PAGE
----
146 What Shall We Do Now?
which one thinks of something that has to be guessed as quickly as possible, only ' yes' and ' no' being given as answers. One very girlish game was like this: Suppose you had a little girl with golden hair and blue eyes, and she was going on a visit to London, what sort of frocks would you buy her ? "
E. H. recommends for girls the "Imaginary Family" game.
This is her description of it:—" First you have to settle the
names, ages, and characters of your family, and then you can
carry on their adventures every night. One little girl who was
devoted to books of travel, and who loved to pore over maps and
charts, used to travel with her family every night in whatever
country she happened to be interested in at the time. Thus she
and a favourite son, Pharaoh, travelled for a long time in
California, crossing every mountain-range by the proper passes,
exploring every valley, tracing each river to its source, and so on.
In the same way she travelled with her family in Central and
South America, the Malay Peninsula, and the South Sea Islands.
Another little girl who was very fond of adventure stories carried
her family through all sorts of perils by land and sea. At one
time they were shipwrecked and lived like the Swiss Family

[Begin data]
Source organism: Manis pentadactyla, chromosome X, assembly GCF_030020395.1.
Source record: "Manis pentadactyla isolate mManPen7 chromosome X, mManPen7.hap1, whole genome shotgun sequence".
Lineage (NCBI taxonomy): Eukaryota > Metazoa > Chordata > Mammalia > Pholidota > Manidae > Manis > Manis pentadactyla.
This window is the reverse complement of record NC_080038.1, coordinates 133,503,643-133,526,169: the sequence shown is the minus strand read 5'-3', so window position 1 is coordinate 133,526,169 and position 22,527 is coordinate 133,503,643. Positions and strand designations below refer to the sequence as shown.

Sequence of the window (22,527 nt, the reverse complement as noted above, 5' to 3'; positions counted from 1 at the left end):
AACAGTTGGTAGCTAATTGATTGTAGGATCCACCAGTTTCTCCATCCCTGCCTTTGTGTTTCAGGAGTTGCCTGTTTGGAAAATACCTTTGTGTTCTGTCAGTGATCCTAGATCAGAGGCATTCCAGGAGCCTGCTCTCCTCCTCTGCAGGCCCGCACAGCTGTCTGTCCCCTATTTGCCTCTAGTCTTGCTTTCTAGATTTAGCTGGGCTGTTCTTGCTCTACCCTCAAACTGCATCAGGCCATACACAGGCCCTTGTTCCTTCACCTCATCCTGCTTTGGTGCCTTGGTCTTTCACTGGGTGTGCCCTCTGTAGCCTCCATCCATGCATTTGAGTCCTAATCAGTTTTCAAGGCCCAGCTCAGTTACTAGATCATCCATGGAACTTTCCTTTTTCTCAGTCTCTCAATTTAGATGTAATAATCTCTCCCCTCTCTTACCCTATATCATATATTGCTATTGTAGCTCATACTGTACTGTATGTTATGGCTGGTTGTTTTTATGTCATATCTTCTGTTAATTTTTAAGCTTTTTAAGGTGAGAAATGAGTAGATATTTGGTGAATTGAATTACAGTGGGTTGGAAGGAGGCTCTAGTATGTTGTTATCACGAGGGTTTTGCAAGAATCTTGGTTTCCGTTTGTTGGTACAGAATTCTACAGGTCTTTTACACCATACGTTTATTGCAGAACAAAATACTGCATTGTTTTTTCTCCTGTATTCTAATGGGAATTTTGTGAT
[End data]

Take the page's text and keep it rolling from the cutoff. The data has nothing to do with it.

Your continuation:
Robinson. At another time they were exploring Central Africa,
and travelled about with three years' supplies in a gigantic caravan
with fifty elephants. Yet another little girl had for her family
any characters out of books that particularly fascinated her.
Thus, when she was reading The Heroes, her family was reduced
to one daughter, Medea, a rather terrible daughter, who needed a
great deal of propitiating, and for whose sake all other children
had to be given up. Later on, when the same child was reading
Tales of a Grandfather, her family consisted of three sons, Wallace,
Bruce, and Douglas. (It is rather a good thing, by the way, to
have a very heroic family, especially if you are at all inclined to
be afraid in the dark, as they help to keep one's courage up.)
Two little girls, who lived in a clergyman's household, had an